Spelling correctly is a skill that takes time and effort for everyone except the few who have very good visual memories, that is, they can remember the letters and their exact order in a word just by looking at the word once or twice.
For most of us, seeing a word or reading it over and over is not enough to enable us to spell it correctly. We need to actively learn spelling. Written English is phonetic, that is, it uses letters to represent the sounds within words. Therefore to spell a word you must identify the sounds in it and write the letter that corresponds to each sound.
However because English has taken words from many other languages, many of the sounds may be spelt in more than one way. It’s important to use rules and strategies when learning to spell or practising spelling but even then, it is quite a difficult skill for some to master. Unfortunately many associate ability to spell with intelligence. In the same way that some people need to work harder than others to develop their reading and writing skills, spelling skills also take practice.
There are many myths surrounding spelling, which many believe to be facts. Today we happily kick off a new “myths vs facts” series with the loyal readers of our column.
MYTH: There is no logic or pattern to English spelling. That’s why it’s so hard.
The fact that the English spelling system is not 100% phonetically regular (it is, in fact, 85% regular) does not mean there are no conventions or regularities which can make sense of the spelling system. Learning these patterns or rules makes spelling much easier. It is easier to learn the exceptions than all the words in the language. Dyslexics need to be taught these rules and patterns since their brain does not pick these up as they don’t think sequentially.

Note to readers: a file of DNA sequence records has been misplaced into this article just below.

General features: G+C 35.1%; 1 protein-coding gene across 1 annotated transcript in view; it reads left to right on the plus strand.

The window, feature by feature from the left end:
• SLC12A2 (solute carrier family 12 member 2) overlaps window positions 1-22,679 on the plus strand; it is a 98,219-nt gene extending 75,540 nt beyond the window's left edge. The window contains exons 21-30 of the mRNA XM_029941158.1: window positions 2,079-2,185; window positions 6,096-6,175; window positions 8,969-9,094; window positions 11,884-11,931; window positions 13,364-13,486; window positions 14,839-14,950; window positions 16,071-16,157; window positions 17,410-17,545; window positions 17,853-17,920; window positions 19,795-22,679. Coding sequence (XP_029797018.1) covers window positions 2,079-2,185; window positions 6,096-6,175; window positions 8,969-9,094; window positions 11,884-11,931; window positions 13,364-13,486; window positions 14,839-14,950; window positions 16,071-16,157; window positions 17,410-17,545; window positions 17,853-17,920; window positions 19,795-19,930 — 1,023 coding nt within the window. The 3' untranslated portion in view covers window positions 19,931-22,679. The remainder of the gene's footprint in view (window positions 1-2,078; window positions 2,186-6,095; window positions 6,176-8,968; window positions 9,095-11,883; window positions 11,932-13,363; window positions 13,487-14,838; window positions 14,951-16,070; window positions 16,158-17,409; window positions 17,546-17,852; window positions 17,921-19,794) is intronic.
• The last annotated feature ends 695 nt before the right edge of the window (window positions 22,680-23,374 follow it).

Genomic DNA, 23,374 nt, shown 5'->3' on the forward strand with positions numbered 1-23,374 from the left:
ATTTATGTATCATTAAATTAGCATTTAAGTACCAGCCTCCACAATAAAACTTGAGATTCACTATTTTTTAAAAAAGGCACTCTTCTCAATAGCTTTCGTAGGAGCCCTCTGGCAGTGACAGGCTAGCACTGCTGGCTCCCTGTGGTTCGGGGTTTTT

FACT: The sound of a word is a guide to how you spell it.
Knowledge of the letter–sound relationship is essential to spelling. While English is not completely phonetic, the sound of a word does enable you to write a readable version of the word or give you options to choose from. Knowing spelling rules and choices as well as phonics guides you to the right spelling.
However sounds cannot be relied on as your only spelling strategy. Once a word is not phonetically regular, teachers should help students and praise efforts that represent the sound, even if the spelling is not correct, e.g. becus for because.
In next week’s instalment of this series we will continue to look at more spelling myths and facts.
Look out for the brand new ALTA Spelling Chart coming in June.
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